Prosecution must produce all relevant materials in case where death sentence is asked for: Supreme Court

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At the stage when the trial court is informed that the prosecution intends to press for imposition of capital sentence, the psychiatric and psychological evaluation of the accused, should be insisted upon; the state is under a duty to present all objective materials, Court has observed.

Supreme Court of India has held that wherever the prosecution is of the opinion that the crime an accused is convicted for, is so grave that death sentence is warranted, it should carry out the exercise of placing all the materials for evaluation.

"In case this results in imposition of death sentence, at the stage of confirmation, the High Court would have the benefit of independent evaluation of these materials. On the other hand, if death sentence is not imposed, then, the High Court may still be in a position to evaluate, if the sentence is adequate, and wherever appropriate and just, impose a special or fixed term sentence, in the course of an appeal by the state or by the complainant/informant", a bench of Justices S Ravindra Bhat and KM Joseph has held.

Given the imperative need for such material to form a part of the court’s consideration, the Supreme Court has emphasized that in case the trial court has failed to carry out such exercise (for whatever reason), the High Court has to call for such material while considering an appeal filed by the state or complainant for enhancement of sentence (whether resulting in imposition of capital punishment, or a term sentence).

The division bench has further observed that if considerable time has elapsed since the trial stage at which this exercise of providing all relevant material was undertaken, the appellate court should direct that a fresh attempt be made, to take into account the contemporaneous progress, if any, made by the convict.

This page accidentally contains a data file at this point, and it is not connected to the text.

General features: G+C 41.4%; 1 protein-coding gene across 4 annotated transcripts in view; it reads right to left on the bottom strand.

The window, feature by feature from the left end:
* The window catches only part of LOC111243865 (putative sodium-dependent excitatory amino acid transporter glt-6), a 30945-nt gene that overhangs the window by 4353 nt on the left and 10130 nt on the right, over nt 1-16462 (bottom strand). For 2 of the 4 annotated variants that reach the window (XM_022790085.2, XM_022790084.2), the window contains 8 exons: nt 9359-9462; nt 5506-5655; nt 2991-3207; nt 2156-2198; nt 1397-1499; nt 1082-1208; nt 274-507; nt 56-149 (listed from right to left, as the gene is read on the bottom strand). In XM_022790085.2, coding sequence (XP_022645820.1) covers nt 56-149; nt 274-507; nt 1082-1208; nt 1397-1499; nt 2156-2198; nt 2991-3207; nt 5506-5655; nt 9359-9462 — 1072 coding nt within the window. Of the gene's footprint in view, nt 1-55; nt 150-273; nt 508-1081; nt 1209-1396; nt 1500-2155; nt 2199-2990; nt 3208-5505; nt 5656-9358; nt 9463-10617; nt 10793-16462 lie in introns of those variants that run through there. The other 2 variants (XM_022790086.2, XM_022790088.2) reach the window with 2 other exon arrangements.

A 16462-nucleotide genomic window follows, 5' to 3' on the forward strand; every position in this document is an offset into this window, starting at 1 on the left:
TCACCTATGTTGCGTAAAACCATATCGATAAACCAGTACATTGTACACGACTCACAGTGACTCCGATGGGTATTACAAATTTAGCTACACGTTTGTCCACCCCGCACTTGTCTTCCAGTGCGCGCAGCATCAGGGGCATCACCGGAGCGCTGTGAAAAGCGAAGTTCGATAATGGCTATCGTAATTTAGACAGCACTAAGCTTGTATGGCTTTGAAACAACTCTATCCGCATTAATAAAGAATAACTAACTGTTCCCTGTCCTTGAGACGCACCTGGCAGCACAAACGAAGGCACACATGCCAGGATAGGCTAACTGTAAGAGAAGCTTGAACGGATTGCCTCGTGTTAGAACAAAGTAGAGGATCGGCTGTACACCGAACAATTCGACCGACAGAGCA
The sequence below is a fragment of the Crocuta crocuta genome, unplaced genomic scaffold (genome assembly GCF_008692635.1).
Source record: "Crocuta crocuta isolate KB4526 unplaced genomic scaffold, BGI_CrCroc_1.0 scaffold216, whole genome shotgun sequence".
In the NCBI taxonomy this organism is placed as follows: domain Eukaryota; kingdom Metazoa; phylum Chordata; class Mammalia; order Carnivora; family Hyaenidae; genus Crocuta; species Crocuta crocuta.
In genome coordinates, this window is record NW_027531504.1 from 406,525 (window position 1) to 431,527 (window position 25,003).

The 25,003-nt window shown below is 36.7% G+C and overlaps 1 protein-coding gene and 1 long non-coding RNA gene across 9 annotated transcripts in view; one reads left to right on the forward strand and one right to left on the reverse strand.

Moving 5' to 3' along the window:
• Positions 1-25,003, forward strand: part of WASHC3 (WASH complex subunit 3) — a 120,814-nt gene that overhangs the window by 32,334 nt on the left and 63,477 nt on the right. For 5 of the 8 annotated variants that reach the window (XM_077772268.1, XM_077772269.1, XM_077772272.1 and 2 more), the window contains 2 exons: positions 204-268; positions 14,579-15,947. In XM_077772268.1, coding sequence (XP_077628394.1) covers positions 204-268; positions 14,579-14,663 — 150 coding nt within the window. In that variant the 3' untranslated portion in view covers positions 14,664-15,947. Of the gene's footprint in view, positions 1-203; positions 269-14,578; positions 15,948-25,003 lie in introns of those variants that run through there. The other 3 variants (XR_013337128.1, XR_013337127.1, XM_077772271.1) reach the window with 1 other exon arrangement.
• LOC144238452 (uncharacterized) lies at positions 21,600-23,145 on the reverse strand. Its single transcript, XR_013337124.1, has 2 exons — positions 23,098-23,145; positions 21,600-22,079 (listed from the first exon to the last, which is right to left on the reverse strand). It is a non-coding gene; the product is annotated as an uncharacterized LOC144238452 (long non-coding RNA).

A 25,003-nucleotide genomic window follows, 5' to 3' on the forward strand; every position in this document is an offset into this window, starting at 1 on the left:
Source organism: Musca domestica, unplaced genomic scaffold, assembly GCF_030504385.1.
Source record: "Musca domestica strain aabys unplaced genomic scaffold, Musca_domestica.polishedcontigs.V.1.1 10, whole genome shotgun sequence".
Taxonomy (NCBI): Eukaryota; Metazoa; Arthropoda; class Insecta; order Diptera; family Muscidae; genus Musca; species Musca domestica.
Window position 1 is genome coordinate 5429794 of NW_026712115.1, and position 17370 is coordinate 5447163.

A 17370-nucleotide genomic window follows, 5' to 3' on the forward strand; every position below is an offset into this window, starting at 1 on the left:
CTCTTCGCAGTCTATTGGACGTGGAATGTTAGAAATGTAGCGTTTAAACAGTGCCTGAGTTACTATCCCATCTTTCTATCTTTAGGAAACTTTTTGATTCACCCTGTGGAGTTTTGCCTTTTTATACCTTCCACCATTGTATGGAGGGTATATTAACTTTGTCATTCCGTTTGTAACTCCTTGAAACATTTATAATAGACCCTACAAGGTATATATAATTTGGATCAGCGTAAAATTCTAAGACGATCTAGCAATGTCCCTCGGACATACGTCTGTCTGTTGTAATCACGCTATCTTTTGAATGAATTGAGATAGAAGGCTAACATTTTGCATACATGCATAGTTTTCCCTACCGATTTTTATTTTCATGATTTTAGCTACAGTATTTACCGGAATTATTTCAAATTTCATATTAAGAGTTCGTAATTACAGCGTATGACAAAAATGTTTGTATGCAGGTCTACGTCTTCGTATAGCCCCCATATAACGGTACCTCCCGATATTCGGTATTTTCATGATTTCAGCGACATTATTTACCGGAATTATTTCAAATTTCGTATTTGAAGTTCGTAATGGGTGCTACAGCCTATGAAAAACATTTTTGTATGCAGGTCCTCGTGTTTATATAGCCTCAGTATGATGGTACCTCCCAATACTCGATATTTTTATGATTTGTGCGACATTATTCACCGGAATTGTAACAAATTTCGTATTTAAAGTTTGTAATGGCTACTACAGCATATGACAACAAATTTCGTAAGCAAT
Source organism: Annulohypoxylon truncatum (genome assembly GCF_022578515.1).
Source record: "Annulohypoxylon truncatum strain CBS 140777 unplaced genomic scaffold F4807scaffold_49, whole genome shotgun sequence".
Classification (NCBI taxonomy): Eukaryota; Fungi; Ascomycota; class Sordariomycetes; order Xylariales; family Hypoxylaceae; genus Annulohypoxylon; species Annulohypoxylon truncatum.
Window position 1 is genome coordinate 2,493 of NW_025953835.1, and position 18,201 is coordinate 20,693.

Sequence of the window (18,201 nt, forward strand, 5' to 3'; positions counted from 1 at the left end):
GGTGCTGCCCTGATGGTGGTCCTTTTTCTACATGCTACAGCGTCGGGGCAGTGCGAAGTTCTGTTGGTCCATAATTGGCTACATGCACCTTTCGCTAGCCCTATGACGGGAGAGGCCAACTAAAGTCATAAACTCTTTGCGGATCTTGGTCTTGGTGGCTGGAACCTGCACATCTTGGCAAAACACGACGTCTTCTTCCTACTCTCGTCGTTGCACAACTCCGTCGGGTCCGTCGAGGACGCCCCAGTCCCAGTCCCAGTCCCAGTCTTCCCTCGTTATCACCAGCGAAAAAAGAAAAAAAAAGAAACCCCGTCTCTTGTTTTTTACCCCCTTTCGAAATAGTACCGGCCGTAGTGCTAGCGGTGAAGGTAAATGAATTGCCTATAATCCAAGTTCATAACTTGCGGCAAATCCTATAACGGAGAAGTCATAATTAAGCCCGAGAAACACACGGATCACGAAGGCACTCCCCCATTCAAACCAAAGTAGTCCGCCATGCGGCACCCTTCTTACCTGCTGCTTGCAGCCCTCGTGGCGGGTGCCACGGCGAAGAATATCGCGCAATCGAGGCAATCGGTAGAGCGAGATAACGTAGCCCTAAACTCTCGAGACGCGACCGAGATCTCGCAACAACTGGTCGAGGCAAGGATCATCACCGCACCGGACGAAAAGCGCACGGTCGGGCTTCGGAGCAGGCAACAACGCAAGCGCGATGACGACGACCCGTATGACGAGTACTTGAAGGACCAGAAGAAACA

These observations were made by the Supreme Court while noting that whenever the state proposes and urges for imposition of death sentence, it has to, per force provide material to facilitate the court to carry out the exercise of balancing the aggravating factors with the mitigating circumstances – the test propounded in Bachan Singh and examined in many cases; the recent trend being that the reformative element acquires equal attention.

It was also noted that since this exercise is mandated whenever a heinous capital crime is committed, at the stage of conviction, the court has no idea that the prosecution may urge for capital sentence, and thus,

"When that stage occurs, and the prosecution seeks a capital sentence, the court has to carry out the exercise of conducting a review of aggravating circumstances (which are already on the record, being factors that lead to the conviction of the accused) and balancing the mitigating circumstances (which are not matters of the record and have to be adduced by the prosecution and the accused)."

In the case before Court, the appellant-accused had kidnapped the deceased, an 18-year-old boy, and sought ransom in exchange. The prosecution was able to prove that these appellants strangulated the kidnapped boy, burnt his body to eliminate evidence, and disposed of the body in a nala.

A fixed term sentence of 30 years, without remission, was imposed on the accused.

After relying on various aspects like family background, psych evaluation, Supreme Court has noted that a strong case was made out in support of the appellants’ probability of reform and reintegration into society. 

"In view of the totality of the facts and circumstances, and for the above reasons, this court is of the opinion that it would be appropriate to modify the sentence awarded to both appellants to a minimum term of 20 years actual imprisonment. The appeals are partly allowed in the above terms", thus ordered the bench